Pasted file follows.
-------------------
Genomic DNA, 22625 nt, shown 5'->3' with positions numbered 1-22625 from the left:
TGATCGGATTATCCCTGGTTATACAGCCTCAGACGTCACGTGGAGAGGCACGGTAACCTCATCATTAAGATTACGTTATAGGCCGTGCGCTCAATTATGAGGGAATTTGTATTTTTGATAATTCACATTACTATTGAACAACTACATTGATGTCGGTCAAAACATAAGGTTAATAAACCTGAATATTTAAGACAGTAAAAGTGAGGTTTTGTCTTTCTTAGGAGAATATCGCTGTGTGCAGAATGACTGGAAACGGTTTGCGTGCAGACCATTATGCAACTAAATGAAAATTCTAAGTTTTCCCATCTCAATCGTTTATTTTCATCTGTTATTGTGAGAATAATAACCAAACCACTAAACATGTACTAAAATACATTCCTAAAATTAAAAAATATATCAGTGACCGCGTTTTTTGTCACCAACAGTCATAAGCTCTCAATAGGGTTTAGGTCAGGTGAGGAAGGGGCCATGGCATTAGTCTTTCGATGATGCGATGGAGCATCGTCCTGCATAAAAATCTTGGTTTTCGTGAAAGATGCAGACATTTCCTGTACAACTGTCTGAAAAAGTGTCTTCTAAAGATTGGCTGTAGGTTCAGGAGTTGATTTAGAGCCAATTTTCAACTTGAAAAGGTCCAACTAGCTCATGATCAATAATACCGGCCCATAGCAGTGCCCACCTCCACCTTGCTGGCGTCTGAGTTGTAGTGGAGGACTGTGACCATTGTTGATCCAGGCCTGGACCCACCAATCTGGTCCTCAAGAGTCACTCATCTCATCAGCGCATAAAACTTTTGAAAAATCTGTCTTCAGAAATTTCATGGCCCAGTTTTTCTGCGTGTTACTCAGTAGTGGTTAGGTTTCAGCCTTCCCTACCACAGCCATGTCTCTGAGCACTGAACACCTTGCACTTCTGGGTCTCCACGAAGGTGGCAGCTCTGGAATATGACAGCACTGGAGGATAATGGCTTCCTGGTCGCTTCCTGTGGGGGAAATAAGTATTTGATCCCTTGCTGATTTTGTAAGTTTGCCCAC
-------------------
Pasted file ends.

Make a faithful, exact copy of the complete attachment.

Genomic DNA, 22625 nt, shown 5'->3' with positions numbered 1-22625 from the left:
TGATCGGATTATCCCTGGTTATACAGCCTCAGACGTCACGTGGAGAGGCACGGTAACCTCATCATTAAGATTACGTTATAGGCCGTGCGCTCAATTATGAGGGAATTTGTATTTTTGATAATTCACATTACTATTGAACAACTACATTGATGTCGGTCAAAACATAAGGTTAATAAACCTGAATATTTAAGACAGTAAAAGTGAGGTTTTGTCTTTCTTAGGAGAATATCGCTGTGTGCAGAATGACTGGAAACGGTTTGCGTGCAGACCATTATGCAACTAAATGAAAATTCTAAGTTTTCCCATCTCAATCGTTTATTTTCATCTGTTATTGTGAGAATAATAACCAAACCACTAAACATGTACTAAAATACATTCCTAAAATTAAAAAATATATCAGTGACCGCGTTTTTTGTCACCAACAGTCATAAGCTCTCAATAGGGTTTAGGTCAGGTGAGGAAGGGGCCATGGCATTAGTCTTTCGATGATGCGATGGAGCATCGTCCTGCATAAAAATCTTGGTTTTCGTGAAAGATGCAGACATTTCCTGTACAACTGTCTGAAAAAGTGTCTTCTAAAGATTGGCTGTAGGTTCAGGAGTTGATTTAGAGCCAATTTTCAACTTGAAAAGGTCCAACTAGCTCATGATCAATAATACCGGCCCATAGCAGTGCCCACCTCCACCTTGCTGGCGTCTGAGTTGTAGTGGAGGACTGTGACCATTGTTGATCCAGGCCTGGACCCACCAATCTGGTCCTCAAGAGTCACTCATCTCATCAGCGCATAAAACTTTTGAAAAATCTGTCTTCAGAAATTTCATGGCCCAGTTTTTCTGCGTGTTACTCAGTAGTGGTTAGGTTTCAGCCTTCCCTACCACAGCCATGTCTCTGAGCACTGAACACCTTGCACTTCTGGGTCTCCACGAAGGTGGCAGCTCTGGAATATGACAGCACTGGAGGATAATGGCTTCCTGGTCGCTTCCTGTGGGGGAAATAAGTATTTGATCCCTTGCTGATTTTGTAAGTTTGCCCAC